We thus recommend that future investigations of the dream-lag effect assess the dreams of early and middle REM periods, rather than just the generally later, home spontaneous awakening dreams used in the previous literature. We acknowledge a second potential confound in the study, in that the mean time SSO for the REM dreams was greater than for the N2 dreams. There is now a considerable literature indicating that some aspects of memory consolidation occur during sleep  ,  ,  — .
However, little experimentation on this has been performed in humans across multiple nights. We therefore reiterate Nielsen et al. This would entail comparing the characteristics of delayed incorporations of memory elements and waking life events into dreams with the characteristics of incorporations for time periods earlier and later than 5—7 days.
In conducting such an analysis, Nielsen et al. They interpreted this as supporting a socio-emotional memory consolidation function for sleep that takes place 5—7 days after waking life events. An alternative possibility for a difference between immediate and delayed memory processing during sleep is Walker's proposal  that, over time, sleep reduces the felt emotional component in memories, leaving instead just the knowledge that an emotion was present. We suggest that dream content might be used to test Walker's proposal, in that delayed dream incorporations would be predicted to have lower emotional load than would immediate incorporations.
This investigation of the characteristics of incorporations of waking life events into dreams would require that participants identify which parts of each dream report, and which parts of each daily diary record, they consider correspond with each other. This detailing of where correspondences are identified as occurring in the reports would be an improvement on the design of the current study, which did not require the particular correspondences to be recorded. This detailing of correspondences was not done in the current study because of the high workload commitment already asked of the participants, which resulted in a maximum number of separate dream report and daily diary record comparisons for one participant.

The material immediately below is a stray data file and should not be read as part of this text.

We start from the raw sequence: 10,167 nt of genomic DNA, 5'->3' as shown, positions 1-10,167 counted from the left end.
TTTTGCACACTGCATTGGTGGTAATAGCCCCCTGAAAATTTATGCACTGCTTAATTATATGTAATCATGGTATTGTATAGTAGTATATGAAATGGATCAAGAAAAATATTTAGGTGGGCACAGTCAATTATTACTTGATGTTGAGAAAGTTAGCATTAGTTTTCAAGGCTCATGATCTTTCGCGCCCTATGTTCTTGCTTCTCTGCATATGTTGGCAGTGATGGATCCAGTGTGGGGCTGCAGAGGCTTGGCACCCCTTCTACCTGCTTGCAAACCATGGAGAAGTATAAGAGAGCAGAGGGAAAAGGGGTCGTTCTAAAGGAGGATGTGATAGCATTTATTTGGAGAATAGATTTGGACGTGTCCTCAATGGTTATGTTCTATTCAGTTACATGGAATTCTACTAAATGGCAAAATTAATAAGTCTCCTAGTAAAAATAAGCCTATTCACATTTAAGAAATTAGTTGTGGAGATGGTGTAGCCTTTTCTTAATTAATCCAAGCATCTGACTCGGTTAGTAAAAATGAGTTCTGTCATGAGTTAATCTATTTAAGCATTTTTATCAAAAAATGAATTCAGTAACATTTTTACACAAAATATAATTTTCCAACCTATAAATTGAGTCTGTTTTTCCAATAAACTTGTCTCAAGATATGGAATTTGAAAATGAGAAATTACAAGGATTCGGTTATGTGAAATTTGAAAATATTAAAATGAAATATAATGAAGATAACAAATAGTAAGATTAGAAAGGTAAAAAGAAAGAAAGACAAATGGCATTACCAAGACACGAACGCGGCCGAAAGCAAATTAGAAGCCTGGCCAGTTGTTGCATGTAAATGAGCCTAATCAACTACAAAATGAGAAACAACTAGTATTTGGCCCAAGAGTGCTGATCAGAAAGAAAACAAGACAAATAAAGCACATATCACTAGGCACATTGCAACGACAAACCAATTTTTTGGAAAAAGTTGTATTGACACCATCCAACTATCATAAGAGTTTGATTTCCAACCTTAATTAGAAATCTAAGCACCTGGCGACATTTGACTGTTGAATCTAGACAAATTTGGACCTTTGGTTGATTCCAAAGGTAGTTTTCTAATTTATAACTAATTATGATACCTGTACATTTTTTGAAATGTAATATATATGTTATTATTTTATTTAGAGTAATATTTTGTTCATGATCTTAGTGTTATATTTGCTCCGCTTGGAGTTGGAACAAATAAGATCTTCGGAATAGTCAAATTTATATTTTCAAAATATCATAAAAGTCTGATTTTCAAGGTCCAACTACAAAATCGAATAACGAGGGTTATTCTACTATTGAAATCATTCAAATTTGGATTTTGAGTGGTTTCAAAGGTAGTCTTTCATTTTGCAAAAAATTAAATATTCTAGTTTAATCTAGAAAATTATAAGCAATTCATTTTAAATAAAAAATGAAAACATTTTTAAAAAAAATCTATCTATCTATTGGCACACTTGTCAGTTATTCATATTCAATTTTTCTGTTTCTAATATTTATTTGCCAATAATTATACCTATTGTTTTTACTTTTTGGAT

In summary, we have shown that the dream-lag effect occurs for REM but not N2 dreams. These results point to a memory consolidation function or mechanism that is specific to REM sleep. The importance of such a mechanism is shown by suggestions of a connection between sleep quality and mood disorders, and that mood disorders and nightmares can result if emotional memory processing does not occur during sleep  , . In addition to pointing toward such a sleep-dependent memory consolidation function, the content of immediate and delayed incorporation dreams might be used to test theories of the characteristics of memory processing across time during sleep.
All participants began their daily diaries on the same day, the Sunday of the week prior to the pre-arranged sleep laboratory week, and then slept for two nights in the sleep laboratory on the next week, either Monday and Wednesday nights or Tuesday and Thursday nights. In the laboratory, sleep was monitored by polysomnography with electrodes at: F4 and C4 for EEG, applied according to the standard 10—20 system; above right outer canthus and below left outer canthus for EOG-detected eye movements; left and right mastoids for reference, and on the chin for electromyography EMG.
Awakenings were not scheduled to occur during the first 80 minutes of sleep. The first awakening was scheduled from the first stage 2 period N2 after the first 80 minutes of sleep, then from the next REM period, and thereafter whenever 10 minutes of either REM or N2 were obtained. Confirmatory sleep scoring was conducted later by a second scorer.